This program is presented collaboratively by Kohl Gallery and the Rose O’Neill Literary House in celebration of its 50th Anniversary and is sponsored in part by the Hedgelawn Foundation and the Maryland State Arts Council. The exhibition Smooooooooooooooth Operator was first shown at University of Georgia-Athens and we are happy to host this second iteration of the project at Washington College.





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The RADIANT MATERIAL exhibition features the work of contemporary artists Roxana Azar, Tommy Bobo, Daniel Conrad, David Gladden, and Lindsay Packer - all of whom are working with light. Their various practices investigate topics that include light as subject and material, the perceptual experience of color and light in space and time, custom designed and experimental systems and processes, innovative material exploration, and conceptual affinities with ideas drawn from science and math. Offered in collaboration with the McLain Program for Environmental Studies, light as a material focus for this expansive program is inspired by the Radiant Echo permanent light installation in the McLain Atrium of the Toll Science Center which pays homage to Washington College’s history as a premiere teaching and research center for American pyrotechnics. This expansive program includes the Radiant Echo Student Photo Contest and Exhibition, artist talks, and additional special programs to be announced throughout the semester.
OPENING RECEPTION: September 15, 4:30-6:30pm, Kohl Gallery
Free and open to the public. Light refreshements will be served.

Inauguration Opening Reception and Exhibition Tour

Celebrate Washington College’s innovative spirit and unique history as a premiere teaching and research center for American pyrotechnics through the impressive medium of light art. Join Kohl Gallery Director and Curator Tara Gladden for a tour that begins at the Radiant Material group light exhibition in Kohl Gallery and culminates at the Radiant Echo permanent light installation in the McLain Atrium of the Toll Science Center at sunset.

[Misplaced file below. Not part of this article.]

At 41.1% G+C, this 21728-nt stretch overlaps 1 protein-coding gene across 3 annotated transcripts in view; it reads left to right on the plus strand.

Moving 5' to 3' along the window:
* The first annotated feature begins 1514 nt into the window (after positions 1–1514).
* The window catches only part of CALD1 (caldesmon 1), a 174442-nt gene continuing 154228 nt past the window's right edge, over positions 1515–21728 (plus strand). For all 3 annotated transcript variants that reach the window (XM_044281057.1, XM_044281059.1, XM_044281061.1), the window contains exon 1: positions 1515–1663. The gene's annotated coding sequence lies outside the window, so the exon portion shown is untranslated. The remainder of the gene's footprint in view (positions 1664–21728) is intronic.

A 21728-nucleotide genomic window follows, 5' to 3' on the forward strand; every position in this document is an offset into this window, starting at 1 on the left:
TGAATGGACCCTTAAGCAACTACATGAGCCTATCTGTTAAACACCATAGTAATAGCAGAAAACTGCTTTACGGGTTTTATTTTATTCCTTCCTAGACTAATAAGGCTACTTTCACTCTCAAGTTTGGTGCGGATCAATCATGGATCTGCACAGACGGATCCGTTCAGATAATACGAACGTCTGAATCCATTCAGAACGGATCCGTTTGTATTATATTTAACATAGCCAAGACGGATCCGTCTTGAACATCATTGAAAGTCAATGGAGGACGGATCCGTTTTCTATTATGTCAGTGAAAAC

OPENING RECEPTION: RADIANT ECHO STUDENT PHOTO CONTEST EXHIBITION: October 27, 4:30pm, Kohl Gallery. Contest winners will be announced and photos chosen by Juror, Roxana Azar will be on display. Light refreshments will be served.

TOMMY BOBO Artist Talk: November 2, 4:30pm, Kohl Gallery
Free and open to the public.
2021-22 Season


sce poster

Kohl Gallery in conjunction with the Art + Art History Department at Washington College is pleased to present, nothing to do but be with ourselves, the 2022 Studio Art Senior Capstone Exhibition, on view from April 22 - May 13. An opening reception featuring short artist talks presented by each artist will be held on Friday, April 22 from 4:30-6:30pm. Light refreshments will be served. The reception and ongoing exhibition are free and open to the public. Join us to celebrate these artists' accomplishments. All are warmly invited to attend. 




Artist Talk by this years' Juror, Hae Won Sohn is supported in part by Phi Beta Kappa, Theta of Maryland.

ABOUT THE EXHIBITION: Each year students across the Washington College campus from all majors are invited to submit their artwork for inclusion in this professional juried exhibition. Additionally, this year's exhibition is being coordinated by Kohl Gallery Arts Management intern, student Lillian Schimp.  Congratulations to all of those participating in this year's exhibition!


PRY is an environmental art exhibition in 2 locations by Baltimore-based artist, Stephanie Garon.  It can be experienced inside Kohl Gallery and outside Semans-Griswold Environmental Hall on a public walking path. It uses the invasive plant species Phragmites australis as subject and material to explore issues related to humanity's impact on the environment. PRY is the third and last in a year-long series initiated by Kohl Gallery to present art by artists working at the intersection of environmental and ecological issues and is presented collaboratively by Washington College's Center for Environment and Society, River and Field Campus, and Kohl Gallery. Both installations are free and open to the public. 
Garon will give a public artist talk on Thursday, February 10 at 6pm in Tawes Theatre in Gibson Center for the Arts.  
This program is supported in part with funding from the Maryland State Arts Council ( and the Kent Cultural Alliance (



For over 10 years Mapping Meaning has brought together artists, scientists and scholars to explore new modes of acting in the face of social and ecological emergency. This wildly interdisciplinary and multi-generational collective supports the creative work and scholarship of those pushing disciplinary boundaries.